As in organizational development, our personal development begins with an understanding of inputs: the general environment within which we exist. Ask yourself these questions about your life. Examine the experiences, relationships, and activities that shaped your cognition. What do those things mean as they relate to how you think, what you prioritize, who you are? As we cobble together a true definition of Me, we must examine all aspects of how Me developed. Let’s do that in a formal way. Here are some questions that you might ask yourself to understand your inputs. Feel free to let any and all these questions lead you down other paths of metacognition. Write your answers down. Repeat this exercise often. Contemplate what it means and how they relate to who you are today. By the way, this is an exercise in deep self-examination, so be prepared for some visceral emotional reactions. It’s all good.
· In what ways did my parents contribute to who I am today? Siblings? Friends?
· What memorable childhood events or experiences have had a lasting impact on me?
· What successes in my past have made me the proudest? Why?
· What failures have I experienced that left a lasting impression? Why?
· What individuals have served as mentors to me and why?
· What characteristics in others are most inspiring to me? Why?
· What characteristics in others irritate me the most? Why?
· What are my happiest memories?
· What are my saddest memories?
· If I could change one thing about my childhood, what would it be? Why?
To stimulate the process here, let me share an example of an individual who had a huge influence to me as a mentor.
My human resources development career began at Marshall Field’s in Chicago. Marshall Field’s was a large, regional upscale department store chain primarily in the Midwest. Working at Marshall Field’s was my first experience in a corporate setting. I began as the training manager at the Old Orchard store in Skokie, Illinois. Within a year, I was promoted to the same role at the flagship store on State Street in downtown Chicago. The boy from little old Greenup, Illinois, population 1,500 was now in an office on the 13th floor in the third-largest city in the United States. There were more people shopping and working in this store than lived in my hometown. I was overwhelmed.
My responsibilities were to ensure all the employees, over 1,000, were properly trained on the point-of-sale system, understood the company policies and procedures, and were prepared to deliver exceptional customer service for which Marshall Field’s was legendary. I still remember taking the train into the city, walking with the multitudes, and making my way to the human resources office for my first day of work. My boss was Susan Wally. Susan Wally changed my life.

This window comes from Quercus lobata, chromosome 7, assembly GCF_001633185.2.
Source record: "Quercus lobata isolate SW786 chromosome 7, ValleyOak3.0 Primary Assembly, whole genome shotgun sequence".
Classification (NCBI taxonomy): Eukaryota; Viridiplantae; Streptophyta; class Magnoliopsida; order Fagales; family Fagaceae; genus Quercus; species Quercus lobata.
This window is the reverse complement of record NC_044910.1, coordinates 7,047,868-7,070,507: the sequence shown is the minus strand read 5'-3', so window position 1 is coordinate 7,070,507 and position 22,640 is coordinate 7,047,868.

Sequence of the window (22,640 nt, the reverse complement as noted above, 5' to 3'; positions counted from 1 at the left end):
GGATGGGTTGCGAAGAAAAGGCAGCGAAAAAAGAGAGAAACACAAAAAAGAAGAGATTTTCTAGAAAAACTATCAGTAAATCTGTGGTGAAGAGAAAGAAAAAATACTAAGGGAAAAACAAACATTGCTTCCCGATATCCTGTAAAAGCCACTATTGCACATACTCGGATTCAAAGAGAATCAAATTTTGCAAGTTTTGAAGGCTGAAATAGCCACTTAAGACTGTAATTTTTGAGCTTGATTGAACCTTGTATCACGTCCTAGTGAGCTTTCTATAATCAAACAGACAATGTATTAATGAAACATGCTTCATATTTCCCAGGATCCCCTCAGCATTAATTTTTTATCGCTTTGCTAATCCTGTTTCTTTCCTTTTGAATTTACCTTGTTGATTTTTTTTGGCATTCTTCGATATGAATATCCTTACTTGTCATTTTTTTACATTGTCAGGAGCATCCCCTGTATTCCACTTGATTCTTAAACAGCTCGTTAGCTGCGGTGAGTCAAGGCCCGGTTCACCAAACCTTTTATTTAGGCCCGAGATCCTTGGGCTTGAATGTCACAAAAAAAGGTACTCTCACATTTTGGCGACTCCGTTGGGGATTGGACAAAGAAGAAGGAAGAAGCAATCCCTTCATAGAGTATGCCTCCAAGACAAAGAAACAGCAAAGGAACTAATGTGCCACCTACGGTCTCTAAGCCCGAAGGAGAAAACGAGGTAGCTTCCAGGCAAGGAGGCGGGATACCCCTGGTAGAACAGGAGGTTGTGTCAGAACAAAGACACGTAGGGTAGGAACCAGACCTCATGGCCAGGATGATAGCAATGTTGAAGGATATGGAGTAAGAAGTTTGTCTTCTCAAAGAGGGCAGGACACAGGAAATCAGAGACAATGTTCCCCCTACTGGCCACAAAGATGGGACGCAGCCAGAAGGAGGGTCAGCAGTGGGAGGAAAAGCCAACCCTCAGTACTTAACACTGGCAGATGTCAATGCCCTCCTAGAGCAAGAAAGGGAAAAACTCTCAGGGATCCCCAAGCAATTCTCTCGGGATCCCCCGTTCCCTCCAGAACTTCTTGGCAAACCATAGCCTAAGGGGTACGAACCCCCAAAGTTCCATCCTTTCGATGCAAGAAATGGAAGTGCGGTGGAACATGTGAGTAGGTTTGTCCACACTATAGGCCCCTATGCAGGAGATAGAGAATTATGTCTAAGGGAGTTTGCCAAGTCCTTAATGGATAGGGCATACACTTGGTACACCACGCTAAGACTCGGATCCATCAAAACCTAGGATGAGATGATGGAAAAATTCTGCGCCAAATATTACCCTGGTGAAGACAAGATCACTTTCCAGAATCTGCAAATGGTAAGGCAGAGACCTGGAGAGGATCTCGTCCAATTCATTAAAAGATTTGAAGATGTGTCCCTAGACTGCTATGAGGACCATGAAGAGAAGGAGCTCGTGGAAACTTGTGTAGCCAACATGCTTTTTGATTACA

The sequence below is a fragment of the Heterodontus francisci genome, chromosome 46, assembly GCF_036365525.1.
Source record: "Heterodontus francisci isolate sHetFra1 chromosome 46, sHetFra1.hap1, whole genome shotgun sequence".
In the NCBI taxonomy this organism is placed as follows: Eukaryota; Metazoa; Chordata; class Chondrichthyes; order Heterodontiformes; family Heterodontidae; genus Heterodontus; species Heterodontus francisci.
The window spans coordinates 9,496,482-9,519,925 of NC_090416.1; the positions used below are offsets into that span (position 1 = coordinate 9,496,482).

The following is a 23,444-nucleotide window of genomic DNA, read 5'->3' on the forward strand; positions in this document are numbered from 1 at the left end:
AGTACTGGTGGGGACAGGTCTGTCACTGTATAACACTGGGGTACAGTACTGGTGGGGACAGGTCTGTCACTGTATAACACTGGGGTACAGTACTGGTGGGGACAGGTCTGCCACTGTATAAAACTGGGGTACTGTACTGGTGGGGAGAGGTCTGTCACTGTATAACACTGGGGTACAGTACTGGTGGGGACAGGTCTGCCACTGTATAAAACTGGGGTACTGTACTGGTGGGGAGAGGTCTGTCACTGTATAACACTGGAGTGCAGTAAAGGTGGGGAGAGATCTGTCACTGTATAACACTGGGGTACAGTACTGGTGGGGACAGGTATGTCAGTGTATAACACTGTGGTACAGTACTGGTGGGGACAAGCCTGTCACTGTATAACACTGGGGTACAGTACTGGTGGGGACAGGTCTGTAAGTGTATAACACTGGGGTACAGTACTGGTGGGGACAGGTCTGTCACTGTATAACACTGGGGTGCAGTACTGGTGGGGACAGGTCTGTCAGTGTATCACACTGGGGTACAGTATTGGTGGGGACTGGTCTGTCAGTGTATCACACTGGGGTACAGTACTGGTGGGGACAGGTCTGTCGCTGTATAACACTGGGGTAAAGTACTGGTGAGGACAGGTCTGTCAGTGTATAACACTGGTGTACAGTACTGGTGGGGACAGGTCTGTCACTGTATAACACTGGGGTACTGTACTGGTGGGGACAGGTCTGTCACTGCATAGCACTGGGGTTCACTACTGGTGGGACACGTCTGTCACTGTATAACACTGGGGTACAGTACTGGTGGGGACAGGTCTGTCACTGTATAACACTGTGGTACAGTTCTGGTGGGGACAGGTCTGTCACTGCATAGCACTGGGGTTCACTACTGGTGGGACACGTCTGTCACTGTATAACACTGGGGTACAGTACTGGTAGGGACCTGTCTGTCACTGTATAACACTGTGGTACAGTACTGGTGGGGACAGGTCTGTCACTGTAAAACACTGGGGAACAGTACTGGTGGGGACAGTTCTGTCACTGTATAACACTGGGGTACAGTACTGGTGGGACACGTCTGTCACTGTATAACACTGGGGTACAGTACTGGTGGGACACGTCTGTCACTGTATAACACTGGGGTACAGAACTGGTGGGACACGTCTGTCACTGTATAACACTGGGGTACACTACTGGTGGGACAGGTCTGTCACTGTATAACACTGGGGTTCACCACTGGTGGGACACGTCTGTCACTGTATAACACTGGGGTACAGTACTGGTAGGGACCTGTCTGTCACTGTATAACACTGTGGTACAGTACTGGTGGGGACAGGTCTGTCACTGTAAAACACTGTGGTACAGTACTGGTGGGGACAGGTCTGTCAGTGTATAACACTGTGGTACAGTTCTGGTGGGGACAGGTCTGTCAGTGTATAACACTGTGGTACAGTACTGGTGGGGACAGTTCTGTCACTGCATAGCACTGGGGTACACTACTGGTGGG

Susan Wally was six feet tall before slipping on the four-inch heels that she wore every day. Her hair was fiery red and she wore glasses that would have made Elton John pause. Her fashion sense steered toward neon. She had an easy laugh that came in one size, like everything else about her. Susan was a presence. The irony in all this was that Susan was the Director of Human Resources, typically a role filled by the most conservative, image-conscious professionals. But Susan was certainly not conservative.
I arrived in Susan’s kingdom, and it truly was, with a reputation as a hardworking, compliant, smart, and reliable overachiever. I had shown great promise as a presenter but was careful to stick to the corporate endorsed scripting, timing, and objectives. I was a worker bee. Susan did not place a high value on worker bees. What she wanted was some panache. To say that Susan liked to think outside the box would insinuate that she had any awareness of the existence of boxes and would therefore be inaccurate. Initially, I was petrified of Susan because she wanted things from me that I had never utilized in myself. She wanted me to spread my wings, take chances … let my freak flag fly. “This is State Street, Dave. We don’t comply, we create. We don’t follow them, they follow us.” Susan would say this about the corporate human resources people who were housed only one floor above us in the place we store personnel would call “the ivory tower,” with a hiss.
So, I started to dip my toe in the notion of cutting loose. Initially, this was to win favor with Susan, but very soon I realized I liked going rogue. I became more outspoken. I challenged ideas, approaches, even people. My classes became more fun and, perhaps, a bit more unpredictable. Susan Wally tapped into my inner weirdo and I liked it. To this day, my style as a presenter owes its origins to the influence of Susan Wally. True to form, Susan entered my life like a comet and left it the same way. After being promoted to Director of Human Resources at another store and eventually leaving Marshall Field’s, I lost track of Susan. Many times I have tried to track her down to let her know how much she influenced me, but to no avail. If you are reading this book, Susan, I would love to hear from you.
Susan was instrumental in helping me realize my own form of creativity. She gave me confidence to take chances and provided the work environment I needed to “find my voice.” My educational philosophy of “laugh and learn” was in large part a result of this period in my life. That is what an input looks like when you examine your own life. Take some time now and complete the Inputs section of the Extracting Me Worksheet.
Assessing Your Desired Outputs